A variety of obstacles still threaten Poland’s march toward economic convergence (its per capita income in purchasing power terms is still just 60 percent of the E.U. average). The obvious threat is the ongoing euro crisis. A eurozone break-up that led to a deep recession in Europe would almost certainly echo through the Polish economy. About one-quarter of Poland’s exports go to Germany and another fifth end up in France, Italy and the Netherlands combined.
Consider, too, that Poland must walk a narrow line between fiscal austerity (needed to retain the confidence of global lenders) and maintenance of adequate demand to sustain growth and employment (joblessness is chronically in double digits). For the moment, the emphasis is on the former: The huge budget deficits of 2009 (8 percent of GDP) and 2010 (7 percent) were brought below 5 percent in 2011 and will run about 3.4 percent in 2012.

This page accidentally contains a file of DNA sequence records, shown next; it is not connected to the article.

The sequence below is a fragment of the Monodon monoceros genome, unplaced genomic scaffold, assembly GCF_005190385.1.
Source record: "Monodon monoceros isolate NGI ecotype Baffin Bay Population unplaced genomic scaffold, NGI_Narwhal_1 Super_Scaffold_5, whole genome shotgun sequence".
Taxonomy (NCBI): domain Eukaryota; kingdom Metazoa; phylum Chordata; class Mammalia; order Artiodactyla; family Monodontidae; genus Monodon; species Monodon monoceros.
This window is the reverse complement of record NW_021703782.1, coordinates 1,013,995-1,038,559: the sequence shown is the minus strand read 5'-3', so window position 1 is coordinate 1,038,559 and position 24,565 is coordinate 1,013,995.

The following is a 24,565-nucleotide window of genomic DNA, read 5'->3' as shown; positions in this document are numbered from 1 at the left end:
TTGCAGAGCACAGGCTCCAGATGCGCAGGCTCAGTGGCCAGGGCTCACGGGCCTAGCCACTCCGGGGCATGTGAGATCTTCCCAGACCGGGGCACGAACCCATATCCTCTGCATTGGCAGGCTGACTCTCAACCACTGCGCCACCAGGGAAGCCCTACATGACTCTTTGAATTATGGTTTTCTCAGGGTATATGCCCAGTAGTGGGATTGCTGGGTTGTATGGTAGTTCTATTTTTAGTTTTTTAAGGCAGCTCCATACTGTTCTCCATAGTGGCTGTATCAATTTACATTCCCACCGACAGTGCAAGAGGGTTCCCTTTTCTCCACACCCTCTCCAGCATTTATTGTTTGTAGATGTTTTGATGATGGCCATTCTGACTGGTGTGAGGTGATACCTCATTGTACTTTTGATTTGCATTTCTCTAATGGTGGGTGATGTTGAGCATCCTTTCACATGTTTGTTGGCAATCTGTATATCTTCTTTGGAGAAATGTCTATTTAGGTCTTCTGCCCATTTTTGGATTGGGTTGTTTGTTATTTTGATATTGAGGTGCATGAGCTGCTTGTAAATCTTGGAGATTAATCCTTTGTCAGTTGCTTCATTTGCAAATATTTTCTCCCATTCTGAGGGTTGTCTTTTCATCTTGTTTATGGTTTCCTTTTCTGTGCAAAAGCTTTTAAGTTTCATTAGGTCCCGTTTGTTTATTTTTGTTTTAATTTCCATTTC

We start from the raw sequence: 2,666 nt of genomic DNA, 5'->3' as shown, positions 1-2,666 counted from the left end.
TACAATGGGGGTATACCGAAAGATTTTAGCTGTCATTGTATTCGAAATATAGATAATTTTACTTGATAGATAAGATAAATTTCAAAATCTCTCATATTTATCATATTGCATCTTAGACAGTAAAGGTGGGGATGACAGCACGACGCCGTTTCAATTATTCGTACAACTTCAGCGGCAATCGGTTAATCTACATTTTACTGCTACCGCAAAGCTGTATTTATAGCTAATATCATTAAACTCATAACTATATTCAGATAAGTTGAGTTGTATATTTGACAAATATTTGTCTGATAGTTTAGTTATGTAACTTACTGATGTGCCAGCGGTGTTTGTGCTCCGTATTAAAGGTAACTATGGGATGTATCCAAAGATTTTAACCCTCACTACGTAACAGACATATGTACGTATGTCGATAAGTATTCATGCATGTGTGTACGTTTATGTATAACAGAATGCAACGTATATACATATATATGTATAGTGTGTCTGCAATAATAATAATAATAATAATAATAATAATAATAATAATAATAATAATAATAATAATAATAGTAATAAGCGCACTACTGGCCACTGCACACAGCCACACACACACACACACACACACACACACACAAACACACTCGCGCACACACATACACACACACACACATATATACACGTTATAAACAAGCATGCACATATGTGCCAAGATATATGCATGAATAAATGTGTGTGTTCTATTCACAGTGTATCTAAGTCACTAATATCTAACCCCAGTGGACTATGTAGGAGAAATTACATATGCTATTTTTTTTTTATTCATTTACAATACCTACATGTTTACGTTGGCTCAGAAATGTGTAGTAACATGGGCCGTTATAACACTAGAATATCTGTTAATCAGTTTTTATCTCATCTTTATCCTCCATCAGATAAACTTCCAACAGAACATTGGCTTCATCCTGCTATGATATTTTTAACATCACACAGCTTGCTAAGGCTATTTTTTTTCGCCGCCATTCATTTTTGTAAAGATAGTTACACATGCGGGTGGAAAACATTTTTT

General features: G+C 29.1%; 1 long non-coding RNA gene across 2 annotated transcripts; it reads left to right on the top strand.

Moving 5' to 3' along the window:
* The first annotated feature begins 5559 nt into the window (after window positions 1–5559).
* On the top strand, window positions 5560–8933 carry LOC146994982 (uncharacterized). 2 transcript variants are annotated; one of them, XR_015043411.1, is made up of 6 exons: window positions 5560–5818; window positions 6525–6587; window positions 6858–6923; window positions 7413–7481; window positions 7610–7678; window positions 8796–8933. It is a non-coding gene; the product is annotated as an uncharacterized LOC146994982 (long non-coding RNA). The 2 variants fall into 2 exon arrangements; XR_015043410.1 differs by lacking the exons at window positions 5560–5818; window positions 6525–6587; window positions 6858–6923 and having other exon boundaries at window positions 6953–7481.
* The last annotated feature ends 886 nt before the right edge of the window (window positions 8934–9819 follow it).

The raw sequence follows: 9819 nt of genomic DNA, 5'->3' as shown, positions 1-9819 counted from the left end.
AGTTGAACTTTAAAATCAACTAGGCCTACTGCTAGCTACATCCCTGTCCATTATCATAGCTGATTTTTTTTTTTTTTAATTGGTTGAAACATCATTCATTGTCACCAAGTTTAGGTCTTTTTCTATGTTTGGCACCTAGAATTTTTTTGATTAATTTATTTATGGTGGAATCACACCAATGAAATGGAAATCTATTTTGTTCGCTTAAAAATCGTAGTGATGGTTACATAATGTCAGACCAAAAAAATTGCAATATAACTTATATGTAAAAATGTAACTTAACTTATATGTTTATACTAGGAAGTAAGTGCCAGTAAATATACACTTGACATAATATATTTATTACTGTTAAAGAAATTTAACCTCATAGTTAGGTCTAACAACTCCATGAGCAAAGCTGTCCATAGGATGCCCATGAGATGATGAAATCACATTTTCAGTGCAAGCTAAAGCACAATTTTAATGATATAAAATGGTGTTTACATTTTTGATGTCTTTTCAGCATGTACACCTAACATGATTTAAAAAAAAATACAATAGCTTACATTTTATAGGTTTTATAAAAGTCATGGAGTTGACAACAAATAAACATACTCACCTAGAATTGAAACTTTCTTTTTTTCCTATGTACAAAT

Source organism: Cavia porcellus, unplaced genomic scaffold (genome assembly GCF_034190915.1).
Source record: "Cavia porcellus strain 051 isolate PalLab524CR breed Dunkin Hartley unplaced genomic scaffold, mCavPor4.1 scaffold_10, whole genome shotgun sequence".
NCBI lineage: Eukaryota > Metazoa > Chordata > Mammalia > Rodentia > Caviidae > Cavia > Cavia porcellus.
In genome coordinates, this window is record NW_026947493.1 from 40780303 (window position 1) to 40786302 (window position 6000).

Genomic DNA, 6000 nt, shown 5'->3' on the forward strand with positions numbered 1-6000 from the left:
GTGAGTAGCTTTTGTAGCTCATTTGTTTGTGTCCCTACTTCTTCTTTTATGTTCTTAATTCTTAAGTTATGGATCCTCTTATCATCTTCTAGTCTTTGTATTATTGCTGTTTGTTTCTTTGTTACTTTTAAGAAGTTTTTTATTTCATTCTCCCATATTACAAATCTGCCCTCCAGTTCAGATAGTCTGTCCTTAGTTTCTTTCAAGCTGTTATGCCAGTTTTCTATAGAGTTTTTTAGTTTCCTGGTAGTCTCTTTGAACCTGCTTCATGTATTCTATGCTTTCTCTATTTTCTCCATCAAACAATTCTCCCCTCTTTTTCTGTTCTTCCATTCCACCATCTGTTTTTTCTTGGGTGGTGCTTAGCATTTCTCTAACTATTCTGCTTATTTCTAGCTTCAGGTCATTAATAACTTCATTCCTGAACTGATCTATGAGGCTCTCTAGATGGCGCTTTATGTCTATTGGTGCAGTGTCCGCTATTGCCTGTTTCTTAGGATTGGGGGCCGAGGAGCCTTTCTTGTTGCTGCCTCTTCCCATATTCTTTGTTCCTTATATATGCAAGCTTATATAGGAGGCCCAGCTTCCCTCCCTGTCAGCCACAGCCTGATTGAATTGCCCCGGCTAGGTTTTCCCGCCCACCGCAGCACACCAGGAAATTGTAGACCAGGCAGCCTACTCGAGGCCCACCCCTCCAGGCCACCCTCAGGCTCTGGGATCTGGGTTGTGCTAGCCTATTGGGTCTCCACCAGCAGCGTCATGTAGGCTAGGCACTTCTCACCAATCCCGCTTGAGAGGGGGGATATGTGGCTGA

While Poland’s policymakers must continually adapt to the changing political and economic environment, Polish policy toward Europe is firmly rooted in a handful of formal goals: openness, competitiveness and solidarity.
It seeks openness and competitiveness — here meaning a level playing field in the European Union for Polish enterprise, the free movement of capital, and liberal immigration policy, as well as an open door with respect to both E.U. enlargement and trade with non-members. By the same token, it favors a light regulatory regime and low taxes as a means to increase productivity and hasten convergence with northern Europe.